— Also, the hint that maybe he is not supposed to be back (because he is home a day early for some reason) is a nice, subtle hint that something is off.
— The casting of Courtney B. Vance as the stepfather is interesting because it leads to discussions about how Ben has had a lot of chances and maybe wouldn’t get that many if he was black. It is a small moment, but really well done and there is lots to think about here and to discuss.
— The scene where Julia Roberts is looking for Ben and then sees him facedown on the floor is pretty intense – even though he was just playing with a dog.
— I also like that this is a well-acted contained family drama. Though, I am not sure that this would be an easy script to pitch without a name attached.
That said, the Writer/Director, Peter Hedges, cast his son, Lucas Hedges in the title role, so I am sure that didn’t hurt.
— Damn – the scene where Julia Roberts meets the older doctor with dementia at the mall and tells him that she wishes he dies a painful death because he got Ben addicted to painkillers when he was younger was intense and unexpected. It rattled me and I did not see that coming!
This is a great scene and worth checking out – either on Youtube or when you rent the film – Julia Roberts’ performance is filled with venom and it was so surprising, but it totally works for the character and story and is a great piece of writing and acting.
— Lucas Hedges gives a really great awards-worthy performance as a struggling addict. Especially during the AA meeting near the beginning.
I am sorry that this one seems to have been lost in the shuffle of awards season films as there is a whole lot to like here and some really amazing performances.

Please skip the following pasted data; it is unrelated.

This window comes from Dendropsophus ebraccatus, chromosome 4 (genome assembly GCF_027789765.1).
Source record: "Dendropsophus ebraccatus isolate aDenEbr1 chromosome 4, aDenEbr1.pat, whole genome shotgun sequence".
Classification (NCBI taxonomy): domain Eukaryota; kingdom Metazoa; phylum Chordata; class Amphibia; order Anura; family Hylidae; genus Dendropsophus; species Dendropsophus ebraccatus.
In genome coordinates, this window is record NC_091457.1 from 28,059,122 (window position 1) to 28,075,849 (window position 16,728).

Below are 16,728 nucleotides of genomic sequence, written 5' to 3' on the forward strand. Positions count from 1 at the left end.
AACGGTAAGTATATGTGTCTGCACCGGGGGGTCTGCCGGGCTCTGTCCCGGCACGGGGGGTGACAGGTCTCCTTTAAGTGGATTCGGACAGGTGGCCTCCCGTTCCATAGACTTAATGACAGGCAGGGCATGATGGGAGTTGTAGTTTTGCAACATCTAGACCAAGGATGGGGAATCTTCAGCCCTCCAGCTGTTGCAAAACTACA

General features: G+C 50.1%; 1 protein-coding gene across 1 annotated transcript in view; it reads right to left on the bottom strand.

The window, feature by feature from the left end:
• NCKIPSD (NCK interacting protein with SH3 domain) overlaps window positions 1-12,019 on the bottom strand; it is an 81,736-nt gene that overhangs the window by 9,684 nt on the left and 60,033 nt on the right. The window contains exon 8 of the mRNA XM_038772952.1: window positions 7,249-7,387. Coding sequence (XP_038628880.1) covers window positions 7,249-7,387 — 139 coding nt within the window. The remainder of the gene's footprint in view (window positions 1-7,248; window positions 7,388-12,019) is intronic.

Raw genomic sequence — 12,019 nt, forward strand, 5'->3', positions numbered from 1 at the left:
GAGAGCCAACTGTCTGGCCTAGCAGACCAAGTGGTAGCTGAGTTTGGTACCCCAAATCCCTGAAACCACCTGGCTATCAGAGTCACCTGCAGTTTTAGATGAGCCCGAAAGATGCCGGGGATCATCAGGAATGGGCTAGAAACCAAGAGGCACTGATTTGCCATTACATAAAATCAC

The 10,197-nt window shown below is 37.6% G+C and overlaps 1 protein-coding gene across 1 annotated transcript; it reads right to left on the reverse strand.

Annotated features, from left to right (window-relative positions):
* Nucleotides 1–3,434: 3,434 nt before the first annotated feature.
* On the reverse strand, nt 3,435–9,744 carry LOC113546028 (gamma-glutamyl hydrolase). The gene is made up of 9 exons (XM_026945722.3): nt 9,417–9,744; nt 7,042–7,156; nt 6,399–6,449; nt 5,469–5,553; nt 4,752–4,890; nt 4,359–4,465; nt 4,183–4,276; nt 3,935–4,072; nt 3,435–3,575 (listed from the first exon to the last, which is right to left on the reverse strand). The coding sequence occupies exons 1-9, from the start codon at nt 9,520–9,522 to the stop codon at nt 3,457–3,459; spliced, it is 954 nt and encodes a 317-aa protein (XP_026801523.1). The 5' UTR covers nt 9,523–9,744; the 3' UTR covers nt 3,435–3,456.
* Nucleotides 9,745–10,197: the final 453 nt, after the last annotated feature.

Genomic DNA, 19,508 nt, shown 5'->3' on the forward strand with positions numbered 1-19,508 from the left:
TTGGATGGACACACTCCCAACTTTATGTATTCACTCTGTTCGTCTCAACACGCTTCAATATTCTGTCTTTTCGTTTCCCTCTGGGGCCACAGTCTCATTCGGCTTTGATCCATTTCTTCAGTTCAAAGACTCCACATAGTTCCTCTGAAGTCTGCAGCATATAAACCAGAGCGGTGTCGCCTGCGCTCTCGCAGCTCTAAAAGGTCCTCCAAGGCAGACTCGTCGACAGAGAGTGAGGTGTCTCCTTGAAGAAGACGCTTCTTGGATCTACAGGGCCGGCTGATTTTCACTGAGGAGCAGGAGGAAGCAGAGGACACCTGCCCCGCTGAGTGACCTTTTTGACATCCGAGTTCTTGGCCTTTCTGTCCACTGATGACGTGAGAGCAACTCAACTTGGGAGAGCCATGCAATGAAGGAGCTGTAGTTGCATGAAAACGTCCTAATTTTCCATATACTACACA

— It’s also a pretty powerful moment when Julia Roberts drives Lucas Hedges to the cemetery and asks him where he wants to be buried because he’s going to OD soon.
— In a series of upsetting moments during the search for the family’s lost dog, one tops them all – when Ben reveals that he had an “arrangement” with his older history teacher who would sell him drugs for… unspecified favors. His mother’s reaction to this revelation is heartbreaking.
— Another really well-done scene is when Ben walks into a violent drug dealer’s house and, instead of going with him, we stay with his mother (Julia Roberts) as she is forced to wait and wonder – which means that we, as the audience (or reader), are forced to wait as well and the tension rises with every second that Ben doesn’t come out of the house.
— The end is heartbreaking and yet, a little hopeful – no spoilers, but it is rare that a film dealing with such complex emotions and themes ends exactly where it needs to and doesn’t try to stretch out the ending with endless epilogues or a cheap, false happy ending. I am happy to say that this one nails it and ends with everything it needed to say, said. No more and no less which is a rare, but remarkable feat.